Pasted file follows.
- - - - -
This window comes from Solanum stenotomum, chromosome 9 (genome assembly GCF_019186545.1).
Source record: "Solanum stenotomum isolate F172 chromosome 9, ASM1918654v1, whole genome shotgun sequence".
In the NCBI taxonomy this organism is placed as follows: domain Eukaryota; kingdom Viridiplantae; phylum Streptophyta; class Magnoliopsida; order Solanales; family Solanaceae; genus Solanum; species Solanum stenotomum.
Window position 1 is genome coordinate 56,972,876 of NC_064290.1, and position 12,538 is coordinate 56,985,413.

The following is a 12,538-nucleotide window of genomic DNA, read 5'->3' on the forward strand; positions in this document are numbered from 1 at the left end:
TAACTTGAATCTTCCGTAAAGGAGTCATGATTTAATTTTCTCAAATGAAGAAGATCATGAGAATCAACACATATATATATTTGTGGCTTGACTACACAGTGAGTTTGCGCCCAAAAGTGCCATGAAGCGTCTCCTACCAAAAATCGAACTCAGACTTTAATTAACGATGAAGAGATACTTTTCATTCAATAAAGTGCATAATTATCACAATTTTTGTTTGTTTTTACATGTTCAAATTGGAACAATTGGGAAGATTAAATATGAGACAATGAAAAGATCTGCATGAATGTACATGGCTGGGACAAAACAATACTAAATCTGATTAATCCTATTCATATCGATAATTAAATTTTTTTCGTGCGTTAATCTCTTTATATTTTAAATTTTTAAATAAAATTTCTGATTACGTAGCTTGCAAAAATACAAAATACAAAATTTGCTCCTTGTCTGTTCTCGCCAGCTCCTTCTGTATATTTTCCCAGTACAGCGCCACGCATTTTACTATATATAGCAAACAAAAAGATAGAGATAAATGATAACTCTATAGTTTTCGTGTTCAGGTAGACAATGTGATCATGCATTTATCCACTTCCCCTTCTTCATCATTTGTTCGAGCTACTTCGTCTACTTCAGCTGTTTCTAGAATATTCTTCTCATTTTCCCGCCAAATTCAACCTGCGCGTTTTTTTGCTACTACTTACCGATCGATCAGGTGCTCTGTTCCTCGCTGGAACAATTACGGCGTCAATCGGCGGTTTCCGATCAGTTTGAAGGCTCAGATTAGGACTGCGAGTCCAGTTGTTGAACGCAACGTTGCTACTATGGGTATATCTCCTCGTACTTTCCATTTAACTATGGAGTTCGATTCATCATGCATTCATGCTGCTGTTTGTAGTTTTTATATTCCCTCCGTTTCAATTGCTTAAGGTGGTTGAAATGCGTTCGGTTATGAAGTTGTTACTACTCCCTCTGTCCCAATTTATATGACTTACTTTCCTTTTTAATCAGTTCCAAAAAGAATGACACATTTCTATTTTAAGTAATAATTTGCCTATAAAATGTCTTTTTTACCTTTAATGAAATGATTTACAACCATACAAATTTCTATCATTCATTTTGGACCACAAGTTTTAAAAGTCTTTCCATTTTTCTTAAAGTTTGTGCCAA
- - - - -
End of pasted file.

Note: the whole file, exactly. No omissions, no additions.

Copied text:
This window comes from Solanum stenotomum, chromosome 9 (genome assembly GCF_019186545.1).
Source record: "Solanum stenotomum isolate F172 chromosome 9, ASM1918654v1, whole genome shotgun sequence".
In the NCBI taxonomy this organism is placed as follows: domain Eukaryota; kingdom Viridiplantae; phylum Streptophyta; class Magnoliopsida; order Solanales; family Solanaceae; genus Solanum; species Solanum stenotomum.
Window position 1 is genome coordinate 56,972,876 of NC_064290.1, and position 12,538 is coordinate 56,985,413.

The following is a 12,538-nucleotide window of genomic DNA, read 5'->3' on the forward strand; positions in this document are numbered from 1 at the left end:
TAACTTGAATCTTCCGTAAAGGAGTCATGATTTAATTTTCTCAAATGAAGAAGATCATGAGAATCAACACATATATATATTTGTGGCTTGACTACACAGTGAGTTTGCGCCCAAAAGTGCCATGAAGCGTCTCCTACCAAAAATCGAACTCAGACTTTAATTAACGATGAAGAGATACTTTTCATTCAATAAAGTGCATAATTATCACAATTTTTGTTTGTTTTTACATGTTCAAATTGGAACAATTGGGAAGATTAAATATGAGACAATGAAAAGATCTGCATGAATGTACATGGCTGGGACAAAACAATACTAAATCTGATTAATCCTATTCATATCGATAATTAAATTTTTTTCGTGCGTTAATCTCTTTATATTTTAAATTTTTAAATAAAATTTCTGATTACGTAGCTTGCAAAAATACAAAATACAAAATTTGCTCCTTGTCTGTTCTCGCCAGCTCCTTCTGTATATTTTCCCAGTACAGCGCCACGCATTTTACTATATATAGCAAACAAAAAGATAGAGATAAATGATAACTCTATAGTTTTCGTGTTCAGGTAGACAATGTGATCATGCATTTATCCACTTCCCCTTCTTCATCATTTGTTCGAGCTACTTCGTCTACTTCAGCTGTTTCTAGAATATTCTTCTCATTTTCCCGCCAAATTCAACCTGCGCGTTTTTTTGCTACTACTTACCGATCGATCAGGTGCTCTGTTCCTCGCTGGAACAATTACGGCGTCAATCGGCGGTTTCCGATCAGTTTGAAGGCTCAGATTAGGACTGCGAGTCCAGTTGTTGAACGCAACGTTGCTACTATGGGTATATCTCCTCGTACTTTCCATTTAACTATGGAGTTCGATTCATCATGCATTCATGCTGCTGTTTGTAGTTTTTATATTCCCTCCGTTTCAATTGCTTAAGGTGGTTGAAATGCGTTCGGTTATGAAGTTGTTACTACTCCCTCTGTCCCAATTTATATGACTTACTTTCCTTTTTAATCAGTTCCAAAAAGAATGACACATTTCTATTTTAAGTAATAATTTGCCTATAAAATGTCTTTTTTACCTTTAATGAAATGATTTACAACCATACAAATTTCTATCATTCATTTTGGACCACAAGTTTTAAAAGTCTTTCCATTTTTCTTAAAGTTTGTGCCAA